What changes with Australia's new centre-left Labor government?

SYDNEY (AFP) – Australia’s new leader Anthony Albanese has promised big changes after nine years of conservative rule, from stepping up climate action to boosting indigenous rights and cracking down on political corruption.

Here are five key policy shifts to expect from the centre-left Labor Party leader after voters dumped Prime Minister Scott Morrison’s conservative Liberal-National Party coalition:


Mr Albanese promises to “end the climate wars”, an allusion to a decades-long mining-or-climate debate in a country dependent on massive fossil fuel exports but a victim of ever fiercer fires, floods and droughts.

Australia’s new government will cut carbon emissions by 43 per cent by 2030 from 2005 levels, he says. The current promise is to lower emissions by 28 per cent in that time, largely through technological advances – some as yet unknown.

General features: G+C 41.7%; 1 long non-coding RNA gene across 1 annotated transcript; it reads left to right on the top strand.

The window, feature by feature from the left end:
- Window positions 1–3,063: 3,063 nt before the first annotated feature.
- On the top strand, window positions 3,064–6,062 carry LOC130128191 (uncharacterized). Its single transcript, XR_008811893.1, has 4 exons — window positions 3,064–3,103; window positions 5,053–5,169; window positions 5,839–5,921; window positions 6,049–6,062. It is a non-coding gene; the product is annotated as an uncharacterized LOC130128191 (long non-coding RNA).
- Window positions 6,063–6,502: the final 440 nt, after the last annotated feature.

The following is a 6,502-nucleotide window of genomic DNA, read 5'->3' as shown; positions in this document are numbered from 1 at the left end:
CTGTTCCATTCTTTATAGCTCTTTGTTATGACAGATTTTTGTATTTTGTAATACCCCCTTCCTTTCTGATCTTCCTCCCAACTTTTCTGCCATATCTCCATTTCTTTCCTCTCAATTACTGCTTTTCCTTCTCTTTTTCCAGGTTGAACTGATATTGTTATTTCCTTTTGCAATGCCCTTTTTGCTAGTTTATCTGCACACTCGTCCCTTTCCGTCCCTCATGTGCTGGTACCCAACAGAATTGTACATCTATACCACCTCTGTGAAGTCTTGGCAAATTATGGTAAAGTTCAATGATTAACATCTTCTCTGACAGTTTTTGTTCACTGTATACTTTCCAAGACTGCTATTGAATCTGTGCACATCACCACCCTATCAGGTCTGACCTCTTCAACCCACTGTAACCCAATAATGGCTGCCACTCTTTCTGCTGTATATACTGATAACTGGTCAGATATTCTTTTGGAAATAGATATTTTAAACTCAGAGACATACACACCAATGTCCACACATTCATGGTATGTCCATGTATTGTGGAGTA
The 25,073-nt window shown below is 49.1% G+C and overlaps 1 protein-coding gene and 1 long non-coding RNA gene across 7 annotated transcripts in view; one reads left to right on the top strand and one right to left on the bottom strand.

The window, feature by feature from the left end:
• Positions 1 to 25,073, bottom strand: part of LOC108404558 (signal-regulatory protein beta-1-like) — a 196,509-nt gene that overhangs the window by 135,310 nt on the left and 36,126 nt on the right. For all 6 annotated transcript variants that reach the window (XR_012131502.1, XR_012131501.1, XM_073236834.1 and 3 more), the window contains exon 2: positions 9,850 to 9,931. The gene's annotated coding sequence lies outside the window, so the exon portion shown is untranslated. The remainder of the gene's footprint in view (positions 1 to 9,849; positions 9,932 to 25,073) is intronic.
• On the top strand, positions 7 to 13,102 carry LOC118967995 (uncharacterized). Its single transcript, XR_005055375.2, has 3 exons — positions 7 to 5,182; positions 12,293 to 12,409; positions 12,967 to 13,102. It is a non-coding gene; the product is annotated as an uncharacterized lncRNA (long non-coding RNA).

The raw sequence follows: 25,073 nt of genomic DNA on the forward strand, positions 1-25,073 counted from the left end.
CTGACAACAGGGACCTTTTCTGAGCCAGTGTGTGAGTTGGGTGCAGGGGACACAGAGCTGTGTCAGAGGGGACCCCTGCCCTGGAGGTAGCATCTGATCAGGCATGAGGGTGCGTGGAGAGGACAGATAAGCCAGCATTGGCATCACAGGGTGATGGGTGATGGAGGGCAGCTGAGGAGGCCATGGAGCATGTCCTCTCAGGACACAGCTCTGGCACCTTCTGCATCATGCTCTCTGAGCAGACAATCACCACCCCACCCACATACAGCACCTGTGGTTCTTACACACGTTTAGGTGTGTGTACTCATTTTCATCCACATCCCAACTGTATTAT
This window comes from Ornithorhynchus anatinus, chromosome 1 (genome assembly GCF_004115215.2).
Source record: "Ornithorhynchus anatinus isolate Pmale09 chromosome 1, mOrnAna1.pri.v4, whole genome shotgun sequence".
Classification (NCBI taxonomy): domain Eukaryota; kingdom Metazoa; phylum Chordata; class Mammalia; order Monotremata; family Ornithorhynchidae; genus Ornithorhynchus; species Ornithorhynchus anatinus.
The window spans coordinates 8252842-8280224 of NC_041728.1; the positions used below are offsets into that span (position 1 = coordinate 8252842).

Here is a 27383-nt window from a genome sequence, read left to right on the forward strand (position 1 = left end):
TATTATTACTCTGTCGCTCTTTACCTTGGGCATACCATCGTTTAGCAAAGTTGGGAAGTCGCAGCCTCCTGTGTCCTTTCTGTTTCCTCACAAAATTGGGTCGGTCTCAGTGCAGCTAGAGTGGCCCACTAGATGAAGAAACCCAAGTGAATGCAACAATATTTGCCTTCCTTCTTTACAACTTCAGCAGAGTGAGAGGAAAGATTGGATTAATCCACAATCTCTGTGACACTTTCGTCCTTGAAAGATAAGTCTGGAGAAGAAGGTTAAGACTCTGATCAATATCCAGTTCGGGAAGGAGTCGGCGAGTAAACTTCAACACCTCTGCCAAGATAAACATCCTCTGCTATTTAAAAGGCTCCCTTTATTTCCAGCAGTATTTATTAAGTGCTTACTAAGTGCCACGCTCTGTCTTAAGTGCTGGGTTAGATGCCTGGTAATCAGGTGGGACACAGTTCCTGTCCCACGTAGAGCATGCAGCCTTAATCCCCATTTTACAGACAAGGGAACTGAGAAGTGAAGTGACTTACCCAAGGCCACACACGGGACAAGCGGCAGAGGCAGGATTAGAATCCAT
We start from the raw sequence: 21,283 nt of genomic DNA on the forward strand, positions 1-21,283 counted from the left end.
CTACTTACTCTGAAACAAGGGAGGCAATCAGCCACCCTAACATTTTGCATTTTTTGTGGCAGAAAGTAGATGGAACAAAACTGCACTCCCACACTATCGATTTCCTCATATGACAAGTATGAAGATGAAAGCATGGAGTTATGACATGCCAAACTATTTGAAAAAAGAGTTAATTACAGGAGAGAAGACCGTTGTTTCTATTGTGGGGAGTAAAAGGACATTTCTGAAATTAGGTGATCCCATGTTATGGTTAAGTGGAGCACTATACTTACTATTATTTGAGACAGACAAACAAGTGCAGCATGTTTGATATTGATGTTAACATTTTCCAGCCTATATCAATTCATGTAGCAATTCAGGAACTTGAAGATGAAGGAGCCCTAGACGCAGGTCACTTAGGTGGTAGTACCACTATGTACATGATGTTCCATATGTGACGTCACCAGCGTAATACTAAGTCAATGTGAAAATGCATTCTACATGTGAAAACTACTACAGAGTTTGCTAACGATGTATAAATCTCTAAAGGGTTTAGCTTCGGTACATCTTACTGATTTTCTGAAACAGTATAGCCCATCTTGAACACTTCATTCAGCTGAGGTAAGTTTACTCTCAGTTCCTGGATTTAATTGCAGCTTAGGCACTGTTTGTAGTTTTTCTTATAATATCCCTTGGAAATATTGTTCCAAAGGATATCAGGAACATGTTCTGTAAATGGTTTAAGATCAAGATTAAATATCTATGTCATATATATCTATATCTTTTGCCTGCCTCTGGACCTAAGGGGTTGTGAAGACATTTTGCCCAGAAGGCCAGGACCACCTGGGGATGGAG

Labor also promises to boost renewables, offer discounts for electric cars, help build community-owned solar power and battery projects, and tighten up a mechanism to ensure polluters keep their emissions below historical levels.

However, it has made no promise to close coal mines, or even to stop opening new ones.

Indigenous rights

Australia’s new government promises to call a referendum on changing the constitution to extend indigenous rights as a “priority”.

Labor vows to carry out proposals set out in a document called the “Uluru Statement from the Heart”, crafted in 2017 by a gathering of more than 250 indigenous representatives.

Indigenous campaigners want a “Voice to Parliament” guaranteeing that First Nations people are consulted about policies that will affect them.

“We will be even stronger, more cohesive and more proud if we do this, if we recognise that our history didn’t begin in 1788. It’s 65,000 years of the oldest continuous civilisation on the planet,” Mr Albanese said on the campaign trail.


This website uses cookies. By continuing to use this site, you accept our use of cookies.